WASHINGTON — Question:
Are senators required by the Constitution to act as 'impartial jurors' during impeachment trials?
The Constitution gives the Senate the 'sole power to try impeachments,' and requires that senators 'be on oath or affirmation' while sitting for that purpose.
During these trials, Senators take an oath to "do impartial justice according to the Constitution and laws," while sitting for an impeachment trial. For this reason, Senators are technically required to act as an impartial juror.
However, unlike criminal trials, there is no way to remove a Senator for showing impartiality. Since this is an inherently political process, our legal and political experts said that it is expected that Senators should act with political allegiances or biases.
- Article I, Section 3, the U.S. Constitution
- Congressional Research Service, "The Impeachment Process In The Senate"
- Robert Peck, Center For Constitutional Litigation
- Allan Lichtman, Distinguished Professor of History at American University
- Gary Nordlinger, Politics Professor at The George Washington University
Throughout the impeachment process, there are a lot of lawmakers and pundits using the term 'impartial jury,' to describe the Senate. That includes Sen. Bill Cassidy, a Republican from Louisiana, who grabbed headlines for criticism of the Trump defense.
"If I'm an impartial juror," he said. "And one side is doing a great job, and the other side is doing a terrible job, on the issue at hand, as an impartial juror, I'm going to vote for the side that did a good job."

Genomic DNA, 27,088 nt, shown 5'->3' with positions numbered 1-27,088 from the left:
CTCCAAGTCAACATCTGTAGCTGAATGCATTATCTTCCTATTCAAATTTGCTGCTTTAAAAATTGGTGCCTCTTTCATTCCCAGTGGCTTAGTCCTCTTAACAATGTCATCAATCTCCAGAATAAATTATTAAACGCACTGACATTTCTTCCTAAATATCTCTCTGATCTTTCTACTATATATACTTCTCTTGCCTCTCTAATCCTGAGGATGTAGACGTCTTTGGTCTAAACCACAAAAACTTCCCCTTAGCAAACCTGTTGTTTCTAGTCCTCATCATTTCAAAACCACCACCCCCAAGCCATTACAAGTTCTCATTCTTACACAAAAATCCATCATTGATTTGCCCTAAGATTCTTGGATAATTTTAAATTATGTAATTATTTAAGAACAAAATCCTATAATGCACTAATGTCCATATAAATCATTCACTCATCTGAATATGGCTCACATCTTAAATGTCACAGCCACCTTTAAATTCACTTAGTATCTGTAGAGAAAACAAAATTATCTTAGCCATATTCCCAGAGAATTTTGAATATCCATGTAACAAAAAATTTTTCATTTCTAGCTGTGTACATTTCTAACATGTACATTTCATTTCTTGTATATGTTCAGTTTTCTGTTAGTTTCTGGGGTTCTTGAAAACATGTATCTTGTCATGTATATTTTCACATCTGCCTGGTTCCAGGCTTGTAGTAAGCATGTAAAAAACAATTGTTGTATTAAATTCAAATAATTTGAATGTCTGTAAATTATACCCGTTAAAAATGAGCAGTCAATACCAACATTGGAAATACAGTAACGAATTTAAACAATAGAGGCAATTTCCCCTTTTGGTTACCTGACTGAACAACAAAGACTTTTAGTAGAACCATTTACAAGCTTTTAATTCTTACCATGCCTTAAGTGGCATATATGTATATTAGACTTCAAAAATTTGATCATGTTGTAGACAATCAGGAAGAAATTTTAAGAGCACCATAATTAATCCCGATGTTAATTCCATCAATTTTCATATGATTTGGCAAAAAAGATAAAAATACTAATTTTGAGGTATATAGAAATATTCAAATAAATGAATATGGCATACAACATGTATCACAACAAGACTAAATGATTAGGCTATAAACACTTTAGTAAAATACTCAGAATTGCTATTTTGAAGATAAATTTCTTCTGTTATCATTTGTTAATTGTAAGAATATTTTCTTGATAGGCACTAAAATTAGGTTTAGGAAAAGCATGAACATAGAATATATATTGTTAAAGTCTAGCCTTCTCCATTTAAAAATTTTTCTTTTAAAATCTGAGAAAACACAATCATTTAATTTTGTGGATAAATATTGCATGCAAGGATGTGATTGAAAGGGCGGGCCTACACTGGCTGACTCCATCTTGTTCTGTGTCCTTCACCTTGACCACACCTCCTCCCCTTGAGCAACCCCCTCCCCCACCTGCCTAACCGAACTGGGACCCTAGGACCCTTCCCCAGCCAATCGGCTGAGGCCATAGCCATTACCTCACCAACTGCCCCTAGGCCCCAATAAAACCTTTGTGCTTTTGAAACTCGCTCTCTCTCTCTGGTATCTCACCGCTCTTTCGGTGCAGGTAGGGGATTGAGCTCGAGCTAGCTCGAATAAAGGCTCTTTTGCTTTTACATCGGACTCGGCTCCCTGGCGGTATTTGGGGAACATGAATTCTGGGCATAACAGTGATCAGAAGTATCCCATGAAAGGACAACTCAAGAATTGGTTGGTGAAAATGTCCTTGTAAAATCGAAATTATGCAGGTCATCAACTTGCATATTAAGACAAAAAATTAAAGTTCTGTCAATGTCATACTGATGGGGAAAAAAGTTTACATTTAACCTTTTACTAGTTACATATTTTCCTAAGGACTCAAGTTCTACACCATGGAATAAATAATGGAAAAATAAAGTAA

The Constitution doesn't go into great detail about whether senators should be impartial, reading as follows in Article I, Section III.
"The Senate shall have the sole power to try all impeachments. When sitting for that purpose, they shall be on oath or affirmation."
Historically, Senators have been required to take an oath swearing to "do impartial justice according to the Constitution and laws," when sitting for an impeachment trial.
"In modern practice, the Chief Justice asks all senators, who are standing at their desks, to raise their right hands as he reads the oath, and senators respond, all together, 'I do'," read a report from the Congressional Research Service.
"Senators also sign an official oath book, which serves as the permanent record of the administration of the oath," he continued.
The Verify team reached out to a trio of legal and political experts for context. They all agreed that this oath technically means that Senators should maintain impartiality.
However, in action, this is not always the case.
Robert Peck, the founder and president of the Center For Constitutional Litigation said that 'no one expects them to be impartial,' since the process is inherently political.
"It is, at least in part, a political process," he said. "So senators are presumed to have political allegiances and even political interests that may affect their votes."
Allan Lichtman, a professor of history at American University, pointed out that there is no enforcement for impartiality either.
"Unlike jurors in a standard criminal case," he said. "Senators cannot be dismissed from the trial because they have already made up their minds about guilt or innocence."
Peck emphasized as well the difference between an impeachment trial, and a criminal trial.
"In a regular courtroom, an impartial juror is someone who has not prejudged the matter," he said. "And who does not have allegiances to or biases against one party or the other, and who does not bring independent knowledge of the dispute that could override the evidence presented."
Peck emphasized that in an impeachment trial, all the senators have independent knowledge.
"They were directly affected by the attack on the Capitol and are witnesses to critical facts," he said. "They would not normally be able to serve as jurors in a real trial, but are the only people assigned responsibility in the constitution to try an impeachment."